The role of humour during World War One

The sense of humour played a major part in maintaining the morale of both troops and civilians during WWI.

Humour was a response to fear, boredom, isolation and adversity. Humour fostered solidarity and helped shape a group identity against a common enemy. It nurtured resilience and helped men cope together with fear, hardship, deprivation and loss.

In 1916 some British officers in Ypres discovered an intact printing press in the ruins of a bombed out building.  They decided to use the press to create a satirical newspaper to entertain the soldiers and to raise their spirits. The Wipers Times was named after Tommy slang for Ypres.  The paper consisted of poems, reflections, wry in-jokes and lampoons of the military situation.  In 2013 the BBC broadcast a dramatization of the story of The Wipers Times.

Are you a victim to optimism

‘Are You A Victim Of Optimism?’ appeared in The Wipers Times in July 1916 in response to the Battle of the Somme, where 19,240 British men died in the first day of fighting. It is a typical example of the magazine’s gallows humour.

Further reading:
Gallows humour from the trenches of World War I
Picture Postcards from the great War 1914-1918

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Trench Lingo

The language used in the WWI trenches combined humour and understatement. Many of the words are still in use today, and have become part of the Aussie lingo eg:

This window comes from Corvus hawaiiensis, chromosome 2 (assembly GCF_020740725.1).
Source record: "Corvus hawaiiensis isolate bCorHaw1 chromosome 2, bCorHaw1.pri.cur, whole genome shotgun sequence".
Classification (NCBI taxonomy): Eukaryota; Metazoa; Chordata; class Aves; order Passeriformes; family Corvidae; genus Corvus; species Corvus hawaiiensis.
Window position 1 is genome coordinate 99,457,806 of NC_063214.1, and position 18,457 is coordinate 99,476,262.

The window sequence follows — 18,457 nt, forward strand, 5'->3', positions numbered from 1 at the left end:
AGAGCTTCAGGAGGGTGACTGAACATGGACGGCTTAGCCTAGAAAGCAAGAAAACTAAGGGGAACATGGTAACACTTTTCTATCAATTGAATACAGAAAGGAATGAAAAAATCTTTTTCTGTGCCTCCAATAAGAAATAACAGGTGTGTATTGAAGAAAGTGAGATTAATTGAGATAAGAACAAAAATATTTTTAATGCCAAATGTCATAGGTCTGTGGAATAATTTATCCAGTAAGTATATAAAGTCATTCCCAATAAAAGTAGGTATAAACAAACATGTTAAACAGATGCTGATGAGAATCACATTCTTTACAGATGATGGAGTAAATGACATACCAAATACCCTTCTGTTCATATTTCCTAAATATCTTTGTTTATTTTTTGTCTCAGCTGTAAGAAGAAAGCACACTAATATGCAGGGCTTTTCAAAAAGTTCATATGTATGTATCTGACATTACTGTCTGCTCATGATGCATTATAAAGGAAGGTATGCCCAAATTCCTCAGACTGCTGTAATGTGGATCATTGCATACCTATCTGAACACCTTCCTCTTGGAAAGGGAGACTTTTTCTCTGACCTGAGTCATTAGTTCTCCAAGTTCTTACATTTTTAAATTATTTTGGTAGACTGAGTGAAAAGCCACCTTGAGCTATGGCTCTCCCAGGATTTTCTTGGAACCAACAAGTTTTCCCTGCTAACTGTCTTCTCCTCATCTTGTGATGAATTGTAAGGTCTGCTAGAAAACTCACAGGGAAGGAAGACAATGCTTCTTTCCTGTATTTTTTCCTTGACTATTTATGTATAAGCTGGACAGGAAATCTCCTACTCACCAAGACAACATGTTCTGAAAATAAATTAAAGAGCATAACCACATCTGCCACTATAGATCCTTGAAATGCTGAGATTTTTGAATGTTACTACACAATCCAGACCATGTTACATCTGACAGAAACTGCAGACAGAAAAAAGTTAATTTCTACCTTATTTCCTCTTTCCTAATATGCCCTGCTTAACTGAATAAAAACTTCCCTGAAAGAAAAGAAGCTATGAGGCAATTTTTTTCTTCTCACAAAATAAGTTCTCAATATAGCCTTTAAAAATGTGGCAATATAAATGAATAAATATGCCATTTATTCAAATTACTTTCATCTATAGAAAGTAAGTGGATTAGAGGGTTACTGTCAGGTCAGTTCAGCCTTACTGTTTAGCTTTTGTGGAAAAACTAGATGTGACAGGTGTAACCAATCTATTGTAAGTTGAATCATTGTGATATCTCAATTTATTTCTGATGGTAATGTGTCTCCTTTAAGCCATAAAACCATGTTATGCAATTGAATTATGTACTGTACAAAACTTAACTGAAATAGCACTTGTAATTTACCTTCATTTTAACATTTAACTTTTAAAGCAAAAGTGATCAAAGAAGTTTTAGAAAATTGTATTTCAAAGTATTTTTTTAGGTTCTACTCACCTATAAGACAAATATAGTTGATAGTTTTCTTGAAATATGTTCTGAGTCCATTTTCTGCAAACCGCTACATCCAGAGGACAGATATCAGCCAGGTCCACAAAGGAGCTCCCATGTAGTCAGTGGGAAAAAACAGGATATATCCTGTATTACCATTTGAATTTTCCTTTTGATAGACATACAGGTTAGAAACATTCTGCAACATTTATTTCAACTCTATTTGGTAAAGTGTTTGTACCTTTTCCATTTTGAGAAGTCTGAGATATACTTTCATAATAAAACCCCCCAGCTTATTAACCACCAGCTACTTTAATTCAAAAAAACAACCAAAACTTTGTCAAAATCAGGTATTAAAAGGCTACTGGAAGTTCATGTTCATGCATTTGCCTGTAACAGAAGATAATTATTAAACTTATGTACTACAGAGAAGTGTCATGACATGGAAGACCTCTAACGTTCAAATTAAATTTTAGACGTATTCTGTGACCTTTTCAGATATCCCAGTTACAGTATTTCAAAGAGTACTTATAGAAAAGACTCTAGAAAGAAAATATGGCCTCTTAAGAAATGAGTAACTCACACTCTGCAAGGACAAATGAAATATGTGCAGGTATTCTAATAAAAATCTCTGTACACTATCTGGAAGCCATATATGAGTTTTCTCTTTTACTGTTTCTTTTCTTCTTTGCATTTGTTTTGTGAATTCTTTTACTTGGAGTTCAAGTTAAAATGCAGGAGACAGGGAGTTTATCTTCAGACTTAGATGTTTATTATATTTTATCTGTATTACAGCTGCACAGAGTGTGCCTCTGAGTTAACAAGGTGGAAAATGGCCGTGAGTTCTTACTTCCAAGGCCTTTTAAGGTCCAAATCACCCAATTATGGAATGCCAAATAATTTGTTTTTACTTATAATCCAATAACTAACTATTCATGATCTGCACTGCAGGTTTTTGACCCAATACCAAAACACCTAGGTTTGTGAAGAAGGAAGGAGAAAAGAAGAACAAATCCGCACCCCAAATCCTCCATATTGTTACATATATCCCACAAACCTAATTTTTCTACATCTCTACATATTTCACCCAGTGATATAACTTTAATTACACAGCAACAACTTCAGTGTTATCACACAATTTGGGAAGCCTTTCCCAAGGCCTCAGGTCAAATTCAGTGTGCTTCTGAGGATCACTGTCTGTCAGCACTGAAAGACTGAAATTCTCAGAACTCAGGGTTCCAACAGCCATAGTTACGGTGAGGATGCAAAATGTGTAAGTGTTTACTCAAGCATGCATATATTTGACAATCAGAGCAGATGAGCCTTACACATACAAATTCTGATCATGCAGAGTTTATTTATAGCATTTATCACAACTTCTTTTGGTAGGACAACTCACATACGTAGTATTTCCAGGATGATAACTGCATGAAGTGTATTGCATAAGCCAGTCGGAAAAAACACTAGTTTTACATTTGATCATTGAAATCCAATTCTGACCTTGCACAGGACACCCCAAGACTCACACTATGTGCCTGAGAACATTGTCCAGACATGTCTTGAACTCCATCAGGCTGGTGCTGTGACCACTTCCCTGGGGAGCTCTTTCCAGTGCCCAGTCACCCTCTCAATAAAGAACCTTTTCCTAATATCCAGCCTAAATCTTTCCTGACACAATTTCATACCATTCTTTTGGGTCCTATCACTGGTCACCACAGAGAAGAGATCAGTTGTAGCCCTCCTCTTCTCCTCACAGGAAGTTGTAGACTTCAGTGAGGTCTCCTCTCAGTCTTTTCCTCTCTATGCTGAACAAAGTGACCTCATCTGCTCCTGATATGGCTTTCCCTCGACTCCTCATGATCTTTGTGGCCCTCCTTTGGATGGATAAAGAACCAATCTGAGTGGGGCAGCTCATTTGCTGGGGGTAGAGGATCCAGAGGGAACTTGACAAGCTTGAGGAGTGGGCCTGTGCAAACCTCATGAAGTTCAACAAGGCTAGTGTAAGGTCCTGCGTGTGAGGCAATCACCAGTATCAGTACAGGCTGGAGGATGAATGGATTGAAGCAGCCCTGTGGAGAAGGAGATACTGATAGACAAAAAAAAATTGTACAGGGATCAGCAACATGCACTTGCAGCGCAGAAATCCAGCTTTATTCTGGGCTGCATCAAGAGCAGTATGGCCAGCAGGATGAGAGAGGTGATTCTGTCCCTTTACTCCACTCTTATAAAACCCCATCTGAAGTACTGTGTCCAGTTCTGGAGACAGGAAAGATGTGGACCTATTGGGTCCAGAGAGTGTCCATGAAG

Kip:  to sleep
Clobber:  clothing (from Yiddish)
Cold feet:  fear
Cakehole:  mouth
Dead soldier:  empty beer bottle
Kaput:  finished, broken (from German)
Thunderbox:  toilet
Howler:  a big mistake Read the rest of this entry »

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Regimental numbers

Men enlisting in WWI were issued with a regimental number by the AIF. Exceptions were officers and nurses, who were not issued a regimental number.

Numbers, while sequential, were rarely unique. The number “1‟ was allocated to the first man in every infantry battalion and light horse regiment. Therefore, a minimum of 20 men could share the regimental number “1‟ – one for each of the 16 infantry battalions and four light horse regiments.

When a soldier was transferred to another unit which already had that regimental number his number was appended with a letter. The numbers of re-enlisting soldiers often included the letter R.

With the formation of the General Service Reinforcements (GSR) in 1917, the numbering system changed; general reinforcement soldiers were allocated a unique number between 50,000 and 80,000.

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